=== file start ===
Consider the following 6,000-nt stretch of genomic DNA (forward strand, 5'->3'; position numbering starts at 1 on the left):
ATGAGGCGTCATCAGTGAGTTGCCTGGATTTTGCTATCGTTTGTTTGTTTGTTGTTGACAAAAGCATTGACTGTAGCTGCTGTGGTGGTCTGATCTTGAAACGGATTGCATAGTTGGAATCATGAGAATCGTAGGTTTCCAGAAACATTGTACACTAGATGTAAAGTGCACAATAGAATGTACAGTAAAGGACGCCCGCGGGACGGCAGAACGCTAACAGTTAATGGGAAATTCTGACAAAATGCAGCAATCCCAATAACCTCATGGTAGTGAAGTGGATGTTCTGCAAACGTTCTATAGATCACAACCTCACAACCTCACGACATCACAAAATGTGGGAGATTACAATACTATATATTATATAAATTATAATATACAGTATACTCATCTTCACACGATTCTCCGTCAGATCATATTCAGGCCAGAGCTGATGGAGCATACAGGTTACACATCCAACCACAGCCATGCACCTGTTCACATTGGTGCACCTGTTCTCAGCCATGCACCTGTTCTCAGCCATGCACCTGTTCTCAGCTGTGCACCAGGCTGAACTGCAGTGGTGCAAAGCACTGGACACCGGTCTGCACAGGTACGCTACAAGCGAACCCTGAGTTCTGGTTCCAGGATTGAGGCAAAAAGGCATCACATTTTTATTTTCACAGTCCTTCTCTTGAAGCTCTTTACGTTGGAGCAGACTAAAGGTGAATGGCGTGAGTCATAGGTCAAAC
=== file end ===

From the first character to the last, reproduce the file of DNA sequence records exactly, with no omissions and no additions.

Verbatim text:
Consider the following 6,000-nt stretch of genomic DNA (forward strand, 5'->3'; position numbering starts at 1 on the left):
ATGAGGCGTCATCAGTGAGTTGCCTGGATTTTGCTATCGTTTGTTTGTTTGTTGTTGACAAAAGCATTGACTGTAGCTGCTGTGGTGGTCTGATCTTGAAACGGATTGCATAGTTGGAATCATGAGAATCGTAGGTTTCCAGAAACATTGTACACTAGATGTAAAGTGCACAATAGAATGTACAGTAAAGGACGCCCGCGGGACGGCAGAACGCTAACAGTTAATGGGAAATTCTGACAAAATGCAGCAATCCCAATAACCTCATGGTAGTGAAGTGGATGTTCTGCAAACGTTCTATAGATCACAACCTCACAACCTCACGACATCACAAAATGTGGGAGATTACAATACTATATATTATATAAATTATAATATACAGTATACTCATCTTCACACGATTCTCCGTCAGATCATATTCAGGCCAGAGCTGATGGAGCATACAGGTTACACATCCAACCACAGCCATGCACCTGTTCACATTGGTGCACCTGTTCTCAGCCATGCACCTGTTCTCAGCCATGCACCTGTTCTCAGCTGTGCACCAGGCTGAACTGCAGTGGTGCAAAGCACTGGACACCGGTCTGCACAGGTACGCTACAAGCGAACCCTGAGTTCTGGTTCCAGGATTGAGGCAAAAAGGCATCACATTTTTATTTTCACAGTCCTTCTCTTGAAGCTCTTTACGTTGGAGCAGACTAAAGGTGAATGGCGTGAGTCATAGGTCAAAC